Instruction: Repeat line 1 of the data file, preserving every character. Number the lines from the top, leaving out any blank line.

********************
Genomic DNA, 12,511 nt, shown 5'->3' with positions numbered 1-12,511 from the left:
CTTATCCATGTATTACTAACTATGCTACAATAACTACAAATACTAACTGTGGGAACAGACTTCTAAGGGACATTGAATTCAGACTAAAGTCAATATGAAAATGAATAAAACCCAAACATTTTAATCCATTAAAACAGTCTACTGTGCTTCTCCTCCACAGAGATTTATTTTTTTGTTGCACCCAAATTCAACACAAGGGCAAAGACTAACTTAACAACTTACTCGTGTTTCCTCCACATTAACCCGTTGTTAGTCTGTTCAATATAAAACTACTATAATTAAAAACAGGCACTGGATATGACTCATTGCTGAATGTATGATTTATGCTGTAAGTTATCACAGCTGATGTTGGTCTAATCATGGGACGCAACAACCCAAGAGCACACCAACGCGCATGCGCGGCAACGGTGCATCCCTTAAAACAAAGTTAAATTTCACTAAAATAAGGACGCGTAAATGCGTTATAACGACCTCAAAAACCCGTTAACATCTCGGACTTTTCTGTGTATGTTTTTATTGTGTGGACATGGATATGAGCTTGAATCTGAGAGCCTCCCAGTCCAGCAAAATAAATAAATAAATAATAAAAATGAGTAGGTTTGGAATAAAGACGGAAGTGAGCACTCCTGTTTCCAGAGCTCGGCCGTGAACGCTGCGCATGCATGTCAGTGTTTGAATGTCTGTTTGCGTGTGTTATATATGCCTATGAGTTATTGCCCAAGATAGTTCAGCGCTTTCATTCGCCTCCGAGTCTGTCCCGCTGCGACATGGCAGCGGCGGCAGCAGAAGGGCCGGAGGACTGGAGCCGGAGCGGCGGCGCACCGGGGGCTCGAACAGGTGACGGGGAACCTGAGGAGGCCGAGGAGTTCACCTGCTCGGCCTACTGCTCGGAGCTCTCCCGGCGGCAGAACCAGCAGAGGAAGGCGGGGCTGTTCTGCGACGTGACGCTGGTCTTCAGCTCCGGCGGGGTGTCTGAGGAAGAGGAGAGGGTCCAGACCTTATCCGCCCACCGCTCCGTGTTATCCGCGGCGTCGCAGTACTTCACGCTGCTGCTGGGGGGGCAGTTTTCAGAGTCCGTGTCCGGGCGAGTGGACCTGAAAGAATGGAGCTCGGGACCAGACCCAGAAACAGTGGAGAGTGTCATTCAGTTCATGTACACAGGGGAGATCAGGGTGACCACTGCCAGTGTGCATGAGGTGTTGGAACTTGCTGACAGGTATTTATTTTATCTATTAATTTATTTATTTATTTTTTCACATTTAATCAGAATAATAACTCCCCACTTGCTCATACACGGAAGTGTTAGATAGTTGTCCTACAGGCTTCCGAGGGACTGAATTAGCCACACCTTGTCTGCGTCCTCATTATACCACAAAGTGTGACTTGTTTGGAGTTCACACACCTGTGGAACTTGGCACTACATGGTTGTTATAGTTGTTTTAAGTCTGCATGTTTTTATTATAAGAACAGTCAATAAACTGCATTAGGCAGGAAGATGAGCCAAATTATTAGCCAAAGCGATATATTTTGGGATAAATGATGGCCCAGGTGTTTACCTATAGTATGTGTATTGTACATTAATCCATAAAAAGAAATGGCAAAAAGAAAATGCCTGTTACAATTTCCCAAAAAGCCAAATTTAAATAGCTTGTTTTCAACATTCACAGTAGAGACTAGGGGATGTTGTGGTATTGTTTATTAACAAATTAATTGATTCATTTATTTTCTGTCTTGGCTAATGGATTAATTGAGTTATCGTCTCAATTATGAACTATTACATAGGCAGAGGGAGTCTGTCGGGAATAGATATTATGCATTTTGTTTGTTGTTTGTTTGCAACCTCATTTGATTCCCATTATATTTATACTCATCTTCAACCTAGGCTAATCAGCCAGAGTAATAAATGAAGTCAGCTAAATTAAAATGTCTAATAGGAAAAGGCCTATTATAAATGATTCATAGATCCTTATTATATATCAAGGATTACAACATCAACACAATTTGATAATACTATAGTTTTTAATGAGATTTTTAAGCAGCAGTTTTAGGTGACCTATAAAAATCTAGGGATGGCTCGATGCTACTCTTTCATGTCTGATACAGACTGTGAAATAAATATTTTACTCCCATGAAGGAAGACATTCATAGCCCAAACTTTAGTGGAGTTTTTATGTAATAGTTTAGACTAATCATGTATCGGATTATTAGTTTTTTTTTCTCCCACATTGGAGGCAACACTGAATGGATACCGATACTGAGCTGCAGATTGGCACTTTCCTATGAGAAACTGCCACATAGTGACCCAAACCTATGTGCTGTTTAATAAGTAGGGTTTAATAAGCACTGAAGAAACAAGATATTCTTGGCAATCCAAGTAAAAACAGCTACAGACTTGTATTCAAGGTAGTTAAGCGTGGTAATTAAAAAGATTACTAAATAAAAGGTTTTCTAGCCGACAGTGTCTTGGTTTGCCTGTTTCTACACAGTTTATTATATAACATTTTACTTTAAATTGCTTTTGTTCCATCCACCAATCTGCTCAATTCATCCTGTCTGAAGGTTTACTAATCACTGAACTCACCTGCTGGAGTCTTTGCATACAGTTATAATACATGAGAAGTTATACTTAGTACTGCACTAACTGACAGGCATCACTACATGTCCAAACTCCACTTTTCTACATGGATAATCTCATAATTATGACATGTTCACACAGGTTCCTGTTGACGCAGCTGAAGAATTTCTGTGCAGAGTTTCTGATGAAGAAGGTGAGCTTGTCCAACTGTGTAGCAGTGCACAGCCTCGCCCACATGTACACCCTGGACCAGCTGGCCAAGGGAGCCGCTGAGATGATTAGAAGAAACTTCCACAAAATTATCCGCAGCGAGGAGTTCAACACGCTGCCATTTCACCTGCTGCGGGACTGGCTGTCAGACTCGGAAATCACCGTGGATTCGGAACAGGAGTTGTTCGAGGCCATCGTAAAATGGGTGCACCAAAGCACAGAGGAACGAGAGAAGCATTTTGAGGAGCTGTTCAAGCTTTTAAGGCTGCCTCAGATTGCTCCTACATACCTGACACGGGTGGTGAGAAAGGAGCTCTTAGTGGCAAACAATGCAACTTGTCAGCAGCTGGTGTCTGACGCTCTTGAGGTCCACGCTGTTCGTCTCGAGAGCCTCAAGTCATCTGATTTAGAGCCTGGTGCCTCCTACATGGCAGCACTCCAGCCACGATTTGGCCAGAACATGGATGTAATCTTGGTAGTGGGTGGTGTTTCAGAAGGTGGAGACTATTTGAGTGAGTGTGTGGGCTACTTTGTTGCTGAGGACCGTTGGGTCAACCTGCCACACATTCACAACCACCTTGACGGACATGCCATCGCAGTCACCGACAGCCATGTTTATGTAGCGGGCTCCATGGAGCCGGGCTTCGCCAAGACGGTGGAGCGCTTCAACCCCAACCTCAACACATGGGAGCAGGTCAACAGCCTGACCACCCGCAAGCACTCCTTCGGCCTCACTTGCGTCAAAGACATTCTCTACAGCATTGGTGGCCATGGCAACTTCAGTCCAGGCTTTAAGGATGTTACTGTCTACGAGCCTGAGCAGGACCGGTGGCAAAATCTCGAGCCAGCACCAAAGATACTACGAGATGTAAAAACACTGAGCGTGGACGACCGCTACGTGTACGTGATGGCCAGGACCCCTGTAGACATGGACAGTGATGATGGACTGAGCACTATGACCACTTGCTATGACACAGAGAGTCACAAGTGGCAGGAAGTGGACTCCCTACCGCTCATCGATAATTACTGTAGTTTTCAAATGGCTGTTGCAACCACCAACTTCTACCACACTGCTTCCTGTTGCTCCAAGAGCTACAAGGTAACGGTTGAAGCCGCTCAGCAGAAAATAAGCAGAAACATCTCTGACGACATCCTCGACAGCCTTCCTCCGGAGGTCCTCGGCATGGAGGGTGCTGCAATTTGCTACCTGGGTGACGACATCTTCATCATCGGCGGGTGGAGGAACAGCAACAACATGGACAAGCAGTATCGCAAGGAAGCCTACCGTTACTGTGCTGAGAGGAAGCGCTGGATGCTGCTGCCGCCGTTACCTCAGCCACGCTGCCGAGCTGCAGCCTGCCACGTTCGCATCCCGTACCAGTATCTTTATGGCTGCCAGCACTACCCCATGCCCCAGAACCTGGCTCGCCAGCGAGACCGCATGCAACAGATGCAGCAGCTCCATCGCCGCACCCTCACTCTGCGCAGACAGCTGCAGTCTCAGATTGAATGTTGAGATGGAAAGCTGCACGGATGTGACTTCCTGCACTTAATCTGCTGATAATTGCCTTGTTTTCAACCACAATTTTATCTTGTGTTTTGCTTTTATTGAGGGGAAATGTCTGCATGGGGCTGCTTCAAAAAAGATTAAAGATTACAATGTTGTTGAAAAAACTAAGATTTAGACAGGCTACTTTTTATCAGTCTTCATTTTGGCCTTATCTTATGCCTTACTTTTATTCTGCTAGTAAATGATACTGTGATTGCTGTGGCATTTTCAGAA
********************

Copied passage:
Genomic DNA, 12,511 nt, shown 5'->3' with positions numbered 1-12,511 from the left: